Location: California

11 Responses to Sand Wasp

  1. Kelsey Muir says:

    Hey, my name is Kelsey from Saskatoon, SK. I was just having a long conversation about bee’s and wasps and our fear with them with my old elementary best friend. So, i started talking about when we were in elementary and when we were digging in the sand box and we seen a weird bee/wasp looking thing and it looked like this but a lot more vibrant. It was almost neon, and i never knew what it was, but after looking it up we found this website, and now we know what it is. I was terrified. I’ve never seen anything like it, and i’m sure everyone gets that feeling when they are trying to remember the name of something but can’t remember, it bothers then so much until they remember it, well it was the same for us but couldn’t find the words to describe it, and when we first described what we saw, no one believed us. Well we had that feeling for 5 years, and feel so relieved that we found what it was and can finally prove to people from 5 years ago that it is a real thing. It blew my mind when i first saw it, and the colors were amazing and bright. So thankful people have seen the same thing as me and my friend. I saw the Sand wasp in Saskatoon, SK, at King George Community School sand pit. I’m so relieved to find this.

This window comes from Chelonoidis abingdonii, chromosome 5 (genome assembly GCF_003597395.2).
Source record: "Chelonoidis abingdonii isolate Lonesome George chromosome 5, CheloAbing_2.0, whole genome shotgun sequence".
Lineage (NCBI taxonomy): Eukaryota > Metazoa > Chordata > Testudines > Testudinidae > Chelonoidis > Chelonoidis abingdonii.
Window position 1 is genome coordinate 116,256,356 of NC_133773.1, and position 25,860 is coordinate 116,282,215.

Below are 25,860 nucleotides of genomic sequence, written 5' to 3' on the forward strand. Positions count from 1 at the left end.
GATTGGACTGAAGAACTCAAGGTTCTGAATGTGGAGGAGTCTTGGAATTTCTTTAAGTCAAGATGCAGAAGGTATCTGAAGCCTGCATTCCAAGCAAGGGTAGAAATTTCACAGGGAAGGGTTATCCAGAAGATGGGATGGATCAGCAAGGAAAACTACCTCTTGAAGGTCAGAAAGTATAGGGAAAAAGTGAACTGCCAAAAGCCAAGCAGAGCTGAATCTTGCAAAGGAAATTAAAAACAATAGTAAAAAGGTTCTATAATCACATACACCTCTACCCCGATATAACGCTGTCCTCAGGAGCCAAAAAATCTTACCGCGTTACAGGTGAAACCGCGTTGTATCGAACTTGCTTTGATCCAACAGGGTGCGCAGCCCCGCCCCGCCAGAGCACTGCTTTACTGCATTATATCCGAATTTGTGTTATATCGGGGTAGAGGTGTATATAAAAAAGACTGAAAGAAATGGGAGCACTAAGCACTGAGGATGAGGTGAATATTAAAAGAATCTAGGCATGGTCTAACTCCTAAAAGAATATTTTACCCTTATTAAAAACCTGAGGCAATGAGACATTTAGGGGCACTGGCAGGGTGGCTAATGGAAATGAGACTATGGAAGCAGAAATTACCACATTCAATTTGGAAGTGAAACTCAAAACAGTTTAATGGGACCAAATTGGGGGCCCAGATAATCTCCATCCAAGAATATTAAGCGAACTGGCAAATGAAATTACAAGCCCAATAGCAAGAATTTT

2. Mrs. Tucker's Kindergarten class says:

    Do they sting? My Kindergarten class wants to know…..we have some out in the sand area on our playground….

    • bugman says: